This is the story of a film - a film shot over a hundred years ago, lasting for less than a minute, but a visual document whose uniqueness transcends the long age and short duration.
In 1888 the young biologist Alfred Haddon undertook a research trip to the islands in the Torres Strait between New Guinea and the north east coast of Australia, where he became increasingly interested in the islanders themselves rather than marine fauna. Haddon became especially fascinated by the initiation ceremonies of the Malo-Bomai cult on the island of Mer - when boys became men. These rites had been largely suppressed by missionaries who arrived in the islands in 1871.
On his return he devoted his life to the study of anthropology and ten years later, in 1898, he was able to lead the Cambridge University Expedition to the Torres Strait islands. Among the team’s many scientific instruments was a cinematograph, but unfortunately this piece of kit only arrived a couple of days before they had to leave the island of Mer. Haddon had managed to persuade his friends among the elder initiated men to make copies of the long lost masks and recreate the awesome, secret, sacred ceremony. Haddon thought that the film had jammed but, on his return, he found that the footage he did manage to shoot of the dance performed at the climax of the suppressed Malo-Bomai initiation ceremony could, in fact be processed.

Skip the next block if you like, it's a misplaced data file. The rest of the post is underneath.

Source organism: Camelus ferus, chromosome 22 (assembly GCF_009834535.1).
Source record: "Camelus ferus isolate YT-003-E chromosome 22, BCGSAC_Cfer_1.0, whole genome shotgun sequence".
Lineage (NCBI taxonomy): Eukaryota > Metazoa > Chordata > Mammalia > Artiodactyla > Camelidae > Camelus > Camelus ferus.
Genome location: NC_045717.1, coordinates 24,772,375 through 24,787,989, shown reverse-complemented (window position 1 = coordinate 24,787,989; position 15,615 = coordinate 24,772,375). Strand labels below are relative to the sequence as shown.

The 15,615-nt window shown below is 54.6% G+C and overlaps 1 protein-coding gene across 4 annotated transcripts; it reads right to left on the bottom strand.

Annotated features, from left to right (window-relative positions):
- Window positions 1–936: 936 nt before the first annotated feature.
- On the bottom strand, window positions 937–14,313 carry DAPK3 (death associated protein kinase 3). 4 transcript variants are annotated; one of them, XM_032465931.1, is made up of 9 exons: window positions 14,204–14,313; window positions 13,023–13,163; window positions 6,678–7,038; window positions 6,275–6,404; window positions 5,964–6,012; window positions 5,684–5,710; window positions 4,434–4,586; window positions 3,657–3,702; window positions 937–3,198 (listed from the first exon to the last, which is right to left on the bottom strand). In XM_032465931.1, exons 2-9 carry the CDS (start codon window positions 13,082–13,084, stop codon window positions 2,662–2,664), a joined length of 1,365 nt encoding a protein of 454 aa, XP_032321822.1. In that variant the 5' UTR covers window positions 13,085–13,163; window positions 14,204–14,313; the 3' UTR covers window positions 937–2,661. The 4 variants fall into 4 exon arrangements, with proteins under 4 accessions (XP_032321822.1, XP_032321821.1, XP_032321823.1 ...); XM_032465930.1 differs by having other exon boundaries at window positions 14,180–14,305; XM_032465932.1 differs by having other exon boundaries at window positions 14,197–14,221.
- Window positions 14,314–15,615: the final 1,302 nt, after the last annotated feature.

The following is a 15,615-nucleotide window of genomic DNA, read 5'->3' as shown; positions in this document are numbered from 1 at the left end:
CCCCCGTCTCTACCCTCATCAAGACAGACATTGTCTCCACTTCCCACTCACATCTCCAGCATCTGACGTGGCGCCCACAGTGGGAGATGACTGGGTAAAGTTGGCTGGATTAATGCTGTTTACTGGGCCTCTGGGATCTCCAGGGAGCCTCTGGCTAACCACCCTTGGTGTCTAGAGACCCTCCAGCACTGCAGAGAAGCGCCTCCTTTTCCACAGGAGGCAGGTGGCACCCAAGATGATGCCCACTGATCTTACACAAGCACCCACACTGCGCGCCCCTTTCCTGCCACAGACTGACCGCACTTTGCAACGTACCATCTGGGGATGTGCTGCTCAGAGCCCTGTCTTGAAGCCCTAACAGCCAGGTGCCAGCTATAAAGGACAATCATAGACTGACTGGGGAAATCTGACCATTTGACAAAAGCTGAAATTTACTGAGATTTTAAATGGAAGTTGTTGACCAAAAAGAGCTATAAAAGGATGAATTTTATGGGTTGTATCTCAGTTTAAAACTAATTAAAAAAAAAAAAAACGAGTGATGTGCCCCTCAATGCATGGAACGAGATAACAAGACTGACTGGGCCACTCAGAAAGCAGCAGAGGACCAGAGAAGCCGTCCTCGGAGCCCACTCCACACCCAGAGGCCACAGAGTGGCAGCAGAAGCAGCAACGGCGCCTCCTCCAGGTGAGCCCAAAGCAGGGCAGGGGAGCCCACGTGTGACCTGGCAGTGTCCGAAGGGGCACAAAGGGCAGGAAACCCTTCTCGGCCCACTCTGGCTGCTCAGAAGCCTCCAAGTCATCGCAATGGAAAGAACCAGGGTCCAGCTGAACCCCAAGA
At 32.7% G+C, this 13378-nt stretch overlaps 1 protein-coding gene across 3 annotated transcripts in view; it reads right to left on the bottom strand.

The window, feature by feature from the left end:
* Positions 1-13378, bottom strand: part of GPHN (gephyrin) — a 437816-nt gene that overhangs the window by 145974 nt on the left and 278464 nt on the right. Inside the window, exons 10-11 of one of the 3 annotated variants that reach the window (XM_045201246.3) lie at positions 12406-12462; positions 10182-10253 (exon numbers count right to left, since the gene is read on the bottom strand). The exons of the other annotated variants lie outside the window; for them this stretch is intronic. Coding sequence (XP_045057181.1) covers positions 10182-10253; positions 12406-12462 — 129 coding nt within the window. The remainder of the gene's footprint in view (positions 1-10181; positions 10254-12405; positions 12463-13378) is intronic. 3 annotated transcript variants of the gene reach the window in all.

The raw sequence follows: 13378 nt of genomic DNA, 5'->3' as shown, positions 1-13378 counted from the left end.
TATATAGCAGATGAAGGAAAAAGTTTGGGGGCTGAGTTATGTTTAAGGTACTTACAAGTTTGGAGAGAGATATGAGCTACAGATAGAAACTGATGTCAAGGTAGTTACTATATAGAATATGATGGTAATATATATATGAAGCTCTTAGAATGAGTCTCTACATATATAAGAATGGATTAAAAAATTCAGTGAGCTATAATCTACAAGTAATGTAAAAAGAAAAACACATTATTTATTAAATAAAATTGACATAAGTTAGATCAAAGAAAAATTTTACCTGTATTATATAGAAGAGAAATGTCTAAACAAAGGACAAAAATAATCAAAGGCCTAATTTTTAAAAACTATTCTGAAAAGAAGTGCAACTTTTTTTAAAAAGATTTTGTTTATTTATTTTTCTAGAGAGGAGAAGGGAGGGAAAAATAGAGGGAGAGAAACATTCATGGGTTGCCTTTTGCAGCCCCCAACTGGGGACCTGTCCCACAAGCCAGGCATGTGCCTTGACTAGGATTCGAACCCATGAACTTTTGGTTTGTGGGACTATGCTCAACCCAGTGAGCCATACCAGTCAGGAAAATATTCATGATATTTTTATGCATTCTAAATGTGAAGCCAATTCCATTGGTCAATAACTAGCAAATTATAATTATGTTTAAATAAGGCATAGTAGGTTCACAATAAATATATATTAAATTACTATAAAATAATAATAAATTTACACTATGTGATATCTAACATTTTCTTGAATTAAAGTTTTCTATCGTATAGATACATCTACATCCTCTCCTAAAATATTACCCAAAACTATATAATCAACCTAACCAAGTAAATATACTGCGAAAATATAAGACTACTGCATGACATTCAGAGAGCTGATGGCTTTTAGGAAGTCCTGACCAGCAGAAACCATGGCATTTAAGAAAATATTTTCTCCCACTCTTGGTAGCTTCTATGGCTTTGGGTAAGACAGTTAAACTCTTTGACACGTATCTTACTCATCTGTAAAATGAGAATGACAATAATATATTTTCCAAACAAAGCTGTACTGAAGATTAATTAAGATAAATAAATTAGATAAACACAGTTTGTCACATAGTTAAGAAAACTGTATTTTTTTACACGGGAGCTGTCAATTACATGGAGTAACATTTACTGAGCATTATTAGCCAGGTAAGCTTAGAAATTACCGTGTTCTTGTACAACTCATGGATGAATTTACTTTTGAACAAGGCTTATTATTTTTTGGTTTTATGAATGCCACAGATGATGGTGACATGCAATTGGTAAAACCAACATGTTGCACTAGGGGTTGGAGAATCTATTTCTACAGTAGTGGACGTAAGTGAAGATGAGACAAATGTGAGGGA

So this wonderful document arguably constitutes the first example of anthropological cinema. For the first time, indigenous peoples were ‘captured’ on the cinematograph in their own environment. Largely neglected until recent years, the footage raises questions of authenticity and reconstruction which have determined discussion about ethnographic film ever since.
Michael Eaton, Potlach Productions, 40 minutes, UK 2010.
Michael Eaton is an award-winning dramatist for cinema, television, radio and the theatre who has written TV docu-dramas such as Why Lockerbie, Shoot to Kill and Shipman for ITV and original dramas including Signs and Wonders and Flowers Of The Forest for the BBC. His script for Fellow Traveller won Best Screenplay at the British Film Awards in 1989. He has written four plays for Nottingham Playhouse of which the last was Charlie Peace – His Amazing Life and Astounding Legend, revived in 2018 at the Royal Central School of Speech and Drama. He has adapted several works of Charles Dickens for BBC Radio 4 including The Pickwick Papers, George Silverman’s Explanation, The Bride’s Chamber and The Special Correspondent for Posterity written for the Dickens bicentenary of 2012 for which he also co-wrote and narrated, with Adrian Wootton, an Arena documentary Dickens and Film; his theatrical adaptation of Great Expectations premiered at the West Yorkshire Playhouse in 2016. Other original radio plays include Washington 9/11, Out of the Blue, By A Young Officer – Churchill on the North-West Frontier and, with Neil Brand, The Cave of Harmony and Waves Breaking On A Shore. He studied Social Anthropology at King’s College, Cambridge and, thirty-five years later, made The Masks of Mer, a documentary film about the anthropologist Alfred Haddon who made the first ethnographic film in the Torres Straits in 1898 which was also the subject of his BBC Radio 3 drama Head Hunters. He was awarded the M.B.E. for Services to Film in the 1999 New Year’s honours list and was Visiting Professor in the School of Creative Writing at Nottingham Trent University.